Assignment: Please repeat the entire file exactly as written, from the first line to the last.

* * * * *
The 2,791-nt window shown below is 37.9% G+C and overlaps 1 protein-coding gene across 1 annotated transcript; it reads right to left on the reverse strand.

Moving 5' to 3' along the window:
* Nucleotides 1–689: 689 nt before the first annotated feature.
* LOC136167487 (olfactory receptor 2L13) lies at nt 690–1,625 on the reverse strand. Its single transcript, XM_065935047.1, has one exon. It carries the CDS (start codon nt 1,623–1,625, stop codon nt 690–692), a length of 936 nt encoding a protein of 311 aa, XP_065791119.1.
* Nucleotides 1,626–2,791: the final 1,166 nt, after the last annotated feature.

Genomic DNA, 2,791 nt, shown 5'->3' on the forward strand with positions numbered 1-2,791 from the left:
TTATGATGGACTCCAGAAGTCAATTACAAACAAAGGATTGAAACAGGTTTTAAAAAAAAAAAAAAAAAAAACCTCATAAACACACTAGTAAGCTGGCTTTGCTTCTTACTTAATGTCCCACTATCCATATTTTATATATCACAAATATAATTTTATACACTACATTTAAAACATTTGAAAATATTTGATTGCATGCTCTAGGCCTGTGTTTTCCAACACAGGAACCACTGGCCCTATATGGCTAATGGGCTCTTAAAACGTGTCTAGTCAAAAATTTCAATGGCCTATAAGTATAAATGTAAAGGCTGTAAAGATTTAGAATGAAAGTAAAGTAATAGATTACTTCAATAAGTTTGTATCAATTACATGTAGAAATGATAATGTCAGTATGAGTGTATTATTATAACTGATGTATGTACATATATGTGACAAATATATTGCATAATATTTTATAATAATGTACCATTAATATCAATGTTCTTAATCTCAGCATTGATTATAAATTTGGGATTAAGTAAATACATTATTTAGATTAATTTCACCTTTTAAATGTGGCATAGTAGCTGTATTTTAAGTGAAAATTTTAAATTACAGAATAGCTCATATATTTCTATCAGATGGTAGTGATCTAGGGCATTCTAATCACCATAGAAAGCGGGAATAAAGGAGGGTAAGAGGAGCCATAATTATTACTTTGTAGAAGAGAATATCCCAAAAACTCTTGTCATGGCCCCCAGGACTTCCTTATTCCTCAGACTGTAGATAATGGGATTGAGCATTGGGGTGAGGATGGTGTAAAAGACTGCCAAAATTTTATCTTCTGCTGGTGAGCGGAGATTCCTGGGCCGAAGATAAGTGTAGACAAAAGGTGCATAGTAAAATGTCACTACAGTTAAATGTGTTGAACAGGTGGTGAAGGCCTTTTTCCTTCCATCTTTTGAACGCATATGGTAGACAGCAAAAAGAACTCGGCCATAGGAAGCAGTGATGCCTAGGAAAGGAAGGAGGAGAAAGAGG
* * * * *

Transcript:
The 2,791-nt window shown below is 37.9% G+C and overlaps 1 protein-coding gene across 1 annotated transcript; it reads right to left on the reverse strand.

Moving 5' to 3' along the window:
* Nucleotides 1–689: 689 nt before the first annotated feature.
* LOC136167487 (olfactory receptor 2L13) lies at nt 690–1,625 on the reverse strand. Its single transcript, XM_065935047.1, has one exon. It carries the CDS (start codon nt 1,623–1,625, stop codon nt 690–692), a length of 936 nt encoding a protein of 311 aa, XP_065791119.1.
* Nucleotides 1,626–2,791: the final 1,166 nt, after the last annotated feature.

Genomic DNA, 2,791 nt, shown 5'->3' on the forward strand with positions numbered 1-2,791 from the left:
TTATGATGGACTCCAGAAGTCAATTACAAACAAAGGATTGAAACAGGTTTTAAAAAAAAAAAAAAAAAAAACCTCATAAACACACTAGTAAGCTGGCTTTGCTTCTTACTTAATGTCCCACTATCCATATTTTATATATCACAAATATAATTTTATACACTACATTTAAAACATTTGAAAATATTTGATTGCATGCTCTAGGCCTGTGTTTTCCAACACAGGAACCACTGGCCCTATATGGCTAATGGGCTCTTAAAACGTGTCTAGTCAAAAATTTCAATGGCCTATAAGTATAAATGTAAAGGCTGTAAAGATTTAGAATGAAAGTAAAGTAATAGATTACTTCAATAAGTTTGTATCAATTACATGTAGAAATGATAATGTCAGTATGAGTGTATTATTATAACTGATGTATGTACATATATGTGACAAATATATTGCATAATATTTTATAATAATGTACCATTAATATCAATGTTCTTAATCTCAGCATTGATTATAAATTTGGGATTAAGTAAATACATTATTTAGATTAATTTCACCTTTTAAATGTGGCATAGTAGCTGTATTTTAAGTGAAAATTTTAAATTACAGAATAGCTCATATATTTCTATCAGATGGTAGTGATCTAGGGCATTCTAATCACCATAGAAAGCGGGAATAAAGGAGGGTAAGAGGAGCCATAATTATTACTTTGTAGAAGAGAATATCCCAAAAACTCTTGTCATGGCCCCCAGGACTTCCTTATTCCTCAGACTGTAGATAATGGGATTGAGCATTGGGGTGAGGATGGTGTAAAAGACTGCCAAAATTTTATCTTCTGCTGGTGAGCGGAGATTCCTGGGCCGAAGATAAGTGTAGACAAAAGGTGCATAGTAAAATGTCACTACAGTTAAATGTGTTGAACAGGTGGTGAAGGCCTTTTTCCTTCCATCTTTTGAACGCATATGGTAGACAGCAAAAAGAACTCGGCCATAGGAAGCAGTGATGCCTAGGAAAGGAAGGAGGAGAAAGAGG